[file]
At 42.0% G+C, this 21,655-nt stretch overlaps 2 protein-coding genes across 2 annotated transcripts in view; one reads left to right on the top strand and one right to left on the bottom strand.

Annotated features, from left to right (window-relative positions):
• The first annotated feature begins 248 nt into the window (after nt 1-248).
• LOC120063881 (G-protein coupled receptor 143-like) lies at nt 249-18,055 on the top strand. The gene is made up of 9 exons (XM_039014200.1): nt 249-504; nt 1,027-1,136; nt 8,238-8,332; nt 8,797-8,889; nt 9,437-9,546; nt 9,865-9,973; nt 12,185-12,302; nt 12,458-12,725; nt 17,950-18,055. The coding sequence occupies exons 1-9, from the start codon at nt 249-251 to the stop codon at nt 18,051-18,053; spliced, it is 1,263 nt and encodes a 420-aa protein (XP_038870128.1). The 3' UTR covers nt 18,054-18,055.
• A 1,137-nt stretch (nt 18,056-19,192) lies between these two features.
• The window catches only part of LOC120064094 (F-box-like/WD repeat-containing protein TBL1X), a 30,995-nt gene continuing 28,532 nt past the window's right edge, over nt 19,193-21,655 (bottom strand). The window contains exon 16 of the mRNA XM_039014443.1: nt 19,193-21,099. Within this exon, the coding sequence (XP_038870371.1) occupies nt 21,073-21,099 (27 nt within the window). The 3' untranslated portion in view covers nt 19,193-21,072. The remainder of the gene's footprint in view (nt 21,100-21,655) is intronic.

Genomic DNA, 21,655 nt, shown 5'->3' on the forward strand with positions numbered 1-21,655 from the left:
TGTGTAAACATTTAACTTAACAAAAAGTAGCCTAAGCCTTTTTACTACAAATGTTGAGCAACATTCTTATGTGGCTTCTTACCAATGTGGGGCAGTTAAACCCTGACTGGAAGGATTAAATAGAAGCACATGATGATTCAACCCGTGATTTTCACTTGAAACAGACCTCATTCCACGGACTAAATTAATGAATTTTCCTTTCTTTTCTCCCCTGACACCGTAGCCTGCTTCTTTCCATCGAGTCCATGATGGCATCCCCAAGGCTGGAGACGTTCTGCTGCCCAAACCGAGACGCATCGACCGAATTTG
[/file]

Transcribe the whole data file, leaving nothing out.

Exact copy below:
At 42.0% G+C, this 21,655-nt stretch overlaps 2 protein-coding genes across 2 annotated transcripts in view; one reads left to right on the top strand and one right to left on the bottom strand.

Annotated features, from left to right (window-relative positions):
• The first annotated feature begins 248 nt into the window (after nt 1-248).
• LOC120063881 (G-protein coupled receptor 143-like) lies at nt 249-18,055 on the top strand. The gene is made up of 9 exons (XM_039014200.1): nt 249-504; nt 1,027-1,136; nt 8,238-8,332; nt 8,797-8,889; nt 9,437-9,546; nt 9,865-9,973; nt 12,185-12,302; nt 12,458-12,725; nt 17,950-18,055. The coding sequence occupies exons 1-9, from the start codon at nt 249-251 to the stop codon at nt 18,051-18,053; spliced, it is 1,263 nt and encodes a 420-aa protein (XP_038870128.1). The 3' UTR covers nt 18,054-18,055.
• A 1,137-nt stretch (nt 18,056-19,192) lies between these two features.
• The window catches only part of LOC120064094 (F-box-like/WD repeat-containing protein TBL1X), a 30,995-nt gene continuing 28,532 nt past the window's right edge, over nt 19,193-21,655 (bottom strand). The window contains exon 16 of the mRNA XM_039014443.1: nt 19,193-21,099. Within this exon, the coding sequence (XP_038870371.1) occupies nt 21,073-21,099 (27 nt within the window). The 3' untranslated portion in view covers nt 19,193-21,072. The remainder of the gene's footprint in view (nt 21,100-21,655) is intronic.

Genomic DNA, 21,655 nt, shown 5'->3' on the forward strand with positions numbered 1-21,655 from the left:
TGTGTAAACATTTAACTTAACAAAAAGTAGCCTAAGCCTTTTTACTACAAATGTTGAGCAACATTCTTATGTGGCTTCTTACCAATGTGGGGCAGTTAAACCCTGACTGGAAGGATTAAATAGAAGCACATGATGATTCAACCCGTGATTTTCACTTGAAACAGACCTCATTCCACGGACTAAATTAATGAATTTTCCTTTCTTTTCTCCCCTGACACCGTAGCCTGCTTCTTTCCATCGAGTCCATGATGGCATCCCCAAGGCTGGAGACGTTCTGCTGCCCAAACCGAGACGCATCGACCGAATTTG